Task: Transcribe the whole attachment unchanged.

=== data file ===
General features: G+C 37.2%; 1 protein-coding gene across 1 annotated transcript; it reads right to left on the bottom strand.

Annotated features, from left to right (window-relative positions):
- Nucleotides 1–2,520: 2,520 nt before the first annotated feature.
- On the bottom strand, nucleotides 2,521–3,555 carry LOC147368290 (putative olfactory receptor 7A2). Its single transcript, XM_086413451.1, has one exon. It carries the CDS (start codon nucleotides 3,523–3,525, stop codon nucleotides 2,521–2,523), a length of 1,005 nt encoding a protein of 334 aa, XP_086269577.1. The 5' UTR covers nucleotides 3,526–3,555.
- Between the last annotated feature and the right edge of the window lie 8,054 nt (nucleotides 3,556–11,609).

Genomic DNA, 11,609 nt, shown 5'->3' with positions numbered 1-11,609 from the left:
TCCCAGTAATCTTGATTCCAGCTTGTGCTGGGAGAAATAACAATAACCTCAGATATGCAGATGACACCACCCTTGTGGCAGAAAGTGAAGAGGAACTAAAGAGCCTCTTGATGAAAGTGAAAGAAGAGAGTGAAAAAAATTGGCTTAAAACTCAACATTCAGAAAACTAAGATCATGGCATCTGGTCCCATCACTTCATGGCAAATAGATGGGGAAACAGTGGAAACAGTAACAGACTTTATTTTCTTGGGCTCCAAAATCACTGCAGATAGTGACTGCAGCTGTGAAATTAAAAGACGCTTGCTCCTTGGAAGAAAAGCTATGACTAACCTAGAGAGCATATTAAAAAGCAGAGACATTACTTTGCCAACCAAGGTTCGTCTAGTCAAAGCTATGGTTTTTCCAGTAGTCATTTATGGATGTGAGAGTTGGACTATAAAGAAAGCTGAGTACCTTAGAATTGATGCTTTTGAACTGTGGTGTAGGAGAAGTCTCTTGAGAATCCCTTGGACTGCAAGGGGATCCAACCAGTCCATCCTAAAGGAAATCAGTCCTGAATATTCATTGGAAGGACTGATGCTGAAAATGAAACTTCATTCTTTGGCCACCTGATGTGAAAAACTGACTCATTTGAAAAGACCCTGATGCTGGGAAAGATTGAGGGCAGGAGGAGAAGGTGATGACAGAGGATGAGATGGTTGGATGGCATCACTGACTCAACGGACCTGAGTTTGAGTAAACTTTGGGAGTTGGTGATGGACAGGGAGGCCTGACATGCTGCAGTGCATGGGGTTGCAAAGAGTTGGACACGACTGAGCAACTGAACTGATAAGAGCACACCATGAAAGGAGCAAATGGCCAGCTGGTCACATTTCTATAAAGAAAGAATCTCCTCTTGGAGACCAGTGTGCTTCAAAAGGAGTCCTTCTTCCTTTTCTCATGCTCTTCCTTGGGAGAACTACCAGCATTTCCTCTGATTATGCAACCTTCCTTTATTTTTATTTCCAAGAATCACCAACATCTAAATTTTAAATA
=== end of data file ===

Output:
General features: G+C 37.2%; 1 protein-coding gene across 1 annotated transcript; it reads right to left on the bottom strand.

Annotated features, from left to right (window-relative positions):
- Nucleotides 1–2,520: 2,520 nt before the first annotated feature.
- On the bottom strand, nucleotides 2,521–3,555 carry LOC147368290 (putative olfactory receptor 7A2). Its single transcript, XM_086413451.1, has one exon. It carries the CDS (start codon nucleotides 3,523–3,525, stop codon nucleotides 2,521–2,523), a length of 1,005 nt encoding a protein of 334 aa, XP_086269577.1. The 5' UTR covers nucleotides 3,526–3,555.
- Between the last annotated feature and the right edge of the window lie 8,054 nt (nucleotides 3,556–11,609).

Genomic DNA, 11,609 nt, shown 5'->3' with positions numbered 1-11,609 from the left:
TCCCAGTAATCTTGATTCCAGCTTGTGCTGGGAGAAATAACAATAACCTCAGATATGCAGATGACACCACCCTTGTGGCAGAAAGTGAAGAGGAACTAAAGAGCCTCTTGATGAAAGTGAAAGAAGAGAGTGAAAAAAATTGGCTTAAAACTCAACATTCAGAAAACTAAGATCATGGCATCTGGTCCCATCACTTCATGGCAAATAGATGGGGAAACAGTGGAAACAGTAACAGACTTTATTTTCTTGGGCTCCAAAATCACTGCAGATAGTGACTGCAGCTGTGAAATTAAAAGACGCTTGCTCCTTGGAAGAAAAGCTATGACTAACCTAGAGAGCATATTAAAAAGCAGAGACATTACTTTGCCAACCAAGGTTCGTCTAGTCAAAGCTATGGTTTTTCCAGTAGTCATTTATGGATGTGAGAGTTGGACTATAAAGAAAGCTGAGTACCTTAGAATTGATGCTTTTGAACTGTGGTGTAGGAGAAGTCTCTTGAGAATCCCTTGGACTGCAAGGGGATCCAACCAGTCCATCCTAAAGGAAATCAGTCCTGAATATTCATTGGAAGGACTGATGCTGAAAATGAAACTTCATTCTTTGGCCACCTGATGTGAAAAACTGACTCATTTGAAAAGACCCTGATGCTGGGAAAGATTGAGGGCAGGAGGAGAAGGTGATGACAGAGGATGAGATGGTTGGATGGCATCACTGACTCAACGGACCTGAGTTTGAGTAAACTTTGGGAGTTGGTGATGGACAGGGAGGCCTGACATGCTGCAGTGCATGGGGTTGCAAAGAGTTGGACACGACTGAGCAACTGAACTGATAAGAGCACACCATGAAAGGAGCAAATGGCCAGCTGGTCACATTTCTATAAAGAAAGAATCTCCTCTTGGAGACCAGTGTGCTTCAAAAGGAGTCCTTCTTCCTTTTCTCATGCTCTTCCTTGGGAGAACTACCAGCATTTCCTCTGATTATGCAACCTTCCTTTATTTTTATTTCCAAGAATCACCAACATCTAAATTTTAAATA